(7/4132) Release of copper ions from the familial amyotrophic lateral sclerosis-associated Cu,Zn-superoxide dismutase mutants.
Point mutations of Cu,Zn-superoxide dismutase (SOD) have been linked to familial amyotrophic lateral sclerosis (FALS). We reported that the Swedish FALS Cu,Zn-SOD mutant, D90A, exhibited an enhanced hydroxyl radical-generating activity, while its dismutation activity was identical to that of the wild-type enzyme (Kim et al. 1998a; 1998b). Transgenic mice that express a mutant Cu,Zn-SOD, Gly93 --> Ala (G93A), have been shown to develop amyotrophic lateral sclerosis (ALS) symptoms. We cloned the cDNA for the FALS G93A mutant, overexpressed the protein in E. coli cells, purified the protein, and studied its enzymic activities. Our results showed that the G93A, the D90A, and the wild-type enzymes have identical dismutation activity. However, the hydroxyl radical-generating activity of the G93A mutant was enhanced relative to those of the D90A and the wild-type enzyme (wild-type < D90A < G93A). These higher free radical-generating activities of mutants facilitated the release of copper ions from their own molecules (wild-type < D90A < G93A). The released copper ions can enhance the Fenton-like reaction to produce hydroxyl radicals and play a major role in the oxidative damage of macromolecules. Thus, the FALS symptoms may be associated with the enhancements in both the free radical-generating activity and the releasing of copper ions from the mutant enzyme. (+info)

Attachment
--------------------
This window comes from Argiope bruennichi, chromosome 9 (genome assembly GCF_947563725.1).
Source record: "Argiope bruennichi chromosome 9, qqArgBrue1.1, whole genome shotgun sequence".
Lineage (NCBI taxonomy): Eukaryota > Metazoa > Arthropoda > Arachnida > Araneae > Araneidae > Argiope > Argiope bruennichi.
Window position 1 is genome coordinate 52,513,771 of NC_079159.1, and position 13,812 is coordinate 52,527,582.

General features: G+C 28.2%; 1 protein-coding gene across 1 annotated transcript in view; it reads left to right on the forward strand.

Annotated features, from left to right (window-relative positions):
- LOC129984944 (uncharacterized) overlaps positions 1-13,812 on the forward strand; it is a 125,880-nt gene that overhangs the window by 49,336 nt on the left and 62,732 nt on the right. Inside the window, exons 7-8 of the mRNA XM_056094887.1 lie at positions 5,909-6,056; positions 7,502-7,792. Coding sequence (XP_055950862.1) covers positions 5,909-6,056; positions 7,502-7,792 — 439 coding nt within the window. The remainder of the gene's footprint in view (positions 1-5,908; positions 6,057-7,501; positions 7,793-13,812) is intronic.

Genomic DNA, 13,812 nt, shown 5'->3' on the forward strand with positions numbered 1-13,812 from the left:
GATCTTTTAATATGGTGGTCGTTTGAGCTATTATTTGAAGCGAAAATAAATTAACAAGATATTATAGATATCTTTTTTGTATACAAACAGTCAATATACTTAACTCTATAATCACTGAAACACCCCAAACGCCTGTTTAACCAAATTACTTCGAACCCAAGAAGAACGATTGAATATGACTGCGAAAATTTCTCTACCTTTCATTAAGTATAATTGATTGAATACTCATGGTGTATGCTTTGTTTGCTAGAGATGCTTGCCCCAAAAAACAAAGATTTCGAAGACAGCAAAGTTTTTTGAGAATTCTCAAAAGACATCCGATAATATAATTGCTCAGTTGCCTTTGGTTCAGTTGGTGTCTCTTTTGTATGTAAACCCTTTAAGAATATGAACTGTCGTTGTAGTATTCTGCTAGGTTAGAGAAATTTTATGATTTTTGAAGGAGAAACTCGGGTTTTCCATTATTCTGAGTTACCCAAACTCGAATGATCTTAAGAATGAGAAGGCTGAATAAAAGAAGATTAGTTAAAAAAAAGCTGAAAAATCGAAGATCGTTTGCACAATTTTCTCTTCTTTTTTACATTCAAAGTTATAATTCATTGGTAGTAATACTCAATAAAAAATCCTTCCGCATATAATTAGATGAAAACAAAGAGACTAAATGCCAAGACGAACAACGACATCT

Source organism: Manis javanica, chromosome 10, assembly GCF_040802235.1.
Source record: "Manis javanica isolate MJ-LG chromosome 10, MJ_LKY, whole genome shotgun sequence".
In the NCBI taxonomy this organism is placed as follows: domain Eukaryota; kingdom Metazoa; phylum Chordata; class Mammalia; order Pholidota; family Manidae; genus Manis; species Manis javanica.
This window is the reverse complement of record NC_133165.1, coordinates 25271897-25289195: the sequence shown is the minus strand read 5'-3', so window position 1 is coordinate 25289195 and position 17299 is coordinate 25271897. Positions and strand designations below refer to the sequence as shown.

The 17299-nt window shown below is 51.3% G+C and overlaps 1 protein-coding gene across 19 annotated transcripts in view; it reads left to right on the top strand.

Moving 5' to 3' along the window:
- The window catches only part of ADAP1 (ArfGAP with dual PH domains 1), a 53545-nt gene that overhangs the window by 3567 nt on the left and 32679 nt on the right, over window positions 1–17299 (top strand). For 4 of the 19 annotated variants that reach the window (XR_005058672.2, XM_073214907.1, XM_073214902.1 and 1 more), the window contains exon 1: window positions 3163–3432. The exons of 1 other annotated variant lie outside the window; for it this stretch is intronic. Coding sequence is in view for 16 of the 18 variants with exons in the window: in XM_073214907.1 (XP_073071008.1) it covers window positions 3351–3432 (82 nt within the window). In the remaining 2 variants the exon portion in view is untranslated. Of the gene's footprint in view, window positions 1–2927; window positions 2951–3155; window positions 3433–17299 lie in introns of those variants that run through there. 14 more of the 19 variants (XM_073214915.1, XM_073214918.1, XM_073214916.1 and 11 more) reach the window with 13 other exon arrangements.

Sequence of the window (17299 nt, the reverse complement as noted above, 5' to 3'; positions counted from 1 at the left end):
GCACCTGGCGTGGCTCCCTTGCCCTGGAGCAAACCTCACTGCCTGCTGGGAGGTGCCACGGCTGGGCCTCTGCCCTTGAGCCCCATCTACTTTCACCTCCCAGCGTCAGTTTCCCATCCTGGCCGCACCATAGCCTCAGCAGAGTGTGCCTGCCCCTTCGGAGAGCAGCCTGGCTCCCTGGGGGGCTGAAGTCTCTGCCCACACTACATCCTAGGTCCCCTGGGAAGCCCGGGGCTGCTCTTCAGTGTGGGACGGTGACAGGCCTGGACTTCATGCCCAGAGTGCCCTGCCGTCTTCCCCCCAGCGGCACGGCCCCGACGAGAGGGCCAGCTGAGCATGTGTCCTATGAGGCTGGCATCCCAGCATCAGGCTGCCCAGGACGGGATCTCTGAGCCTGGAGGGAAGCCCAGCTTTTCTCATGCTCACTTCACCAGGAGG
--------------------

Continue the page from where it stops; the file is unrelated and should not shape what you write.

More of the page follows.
(8/4132) Determination of tin, vanadium, iron, and molybdenum in various matrices by atomic absorption spectrometry using a simultaneous liquid-liquid extraction procedure.
An atomic-absorption spectrometric method is described for the determination of tin, vanadium, iron, and molybdenum in two certified reference materials, food samples, and petroleum crude. After treatment with acids, these elements are separated from matrix elements by simultaneous solvent extraction of 5,5'-methylenedisalicylohydroxamic acid complexes from HCl/NaClO4 solution into an isobutyl methyl ketone/tributyl phosphate solution. The detection limits range from 0.018 to 0.19 microg/mL (n = 3), and the relative standard deviations do not exceed 2.0% at levels of 0.5, 0.6, 2.0, and 7.0 microg/mL of Fe, Mo, V, and Sn, respectively. The method is selective and suffers only from interference by Zr(IV), Ti(IV), Th(IV), W(VI), PO4(3-), and F-. (+info)